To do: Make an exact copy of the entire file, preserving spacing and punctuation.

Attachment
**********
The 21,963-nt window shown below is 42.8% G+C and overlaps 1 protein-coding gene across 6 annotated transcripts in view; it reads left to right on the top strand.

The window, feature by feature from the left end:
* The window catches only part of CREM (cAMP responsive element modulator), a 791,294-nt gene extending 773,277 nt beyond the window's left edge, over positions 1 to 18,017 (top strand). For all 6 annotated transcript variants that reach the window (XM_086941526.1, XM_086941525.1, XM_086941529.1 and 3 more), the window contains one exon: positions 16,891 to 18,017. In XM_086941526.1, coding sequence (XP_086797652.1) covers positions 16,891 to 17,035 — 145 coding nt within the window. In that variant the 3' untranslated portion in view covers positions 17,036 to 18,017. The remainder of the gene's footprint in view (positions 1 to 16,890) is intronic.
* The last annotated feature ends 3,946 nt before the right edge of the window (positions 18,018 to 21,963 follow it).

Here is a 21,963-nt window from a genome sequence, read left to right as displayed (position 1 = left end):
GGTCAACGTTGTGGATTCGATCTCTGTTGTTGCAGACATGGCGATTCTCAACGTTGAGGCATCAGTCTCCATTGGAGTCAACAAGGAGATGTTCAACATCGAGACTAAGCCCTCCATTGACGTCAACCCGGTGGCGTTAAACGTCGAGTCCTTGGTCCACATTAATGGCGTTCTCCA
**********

The 21,963-nt window shown below is 42.8% G+C and overlaps 1 protein-coding gene across 6 annotated transcripts in view; it reads left to right on the top strand.

The window, feature by feature from the left end:
* The window catches only part of CREM (cAMP responsive element modulator), a 791,294-nt gene extending 773,277 nt beyond the window's left edge, over positions 1 to 18,017 (top strand). For all 6 annotated transcript variants that reach the window (XM_086941526.1, XM_086941525.1, XM_086941529.1 and 3 more), the window contains one exon: positions 16,891 to 18,017. In XM_086941526.1, coding sequence (XP_086797652.1) covers positions 16,891 to 17,035 — 145 coding nt within the window. In that variant the 3' untranslated portion in view covers positions 17,036 to 18,017. The remainder of the gene's footprint in view (positions 1 to 16,890) is intronic.
* The last annotated feature ends 3,946 nt before the right edge of the window (positions 18,018 to 21,963 follow it).

Here is a 21,963-nt window from a genome sequence, read left to right as displayed (position 1 = left end):
GGTCAACGTTGTGGATTCGATCTCTGTTGTTGCAGACATGGCGATTCTCAACGTTGAGGCATCAGTCTCCATTGGAGTCAACAAGGAGATGTTCAACATCGAGACTAAGCCCTCCATTGACGTCAACCCGGTGGCGTTAAACGTCGAGTCCTTGGTCCACATTAATGGCGTTCTCCA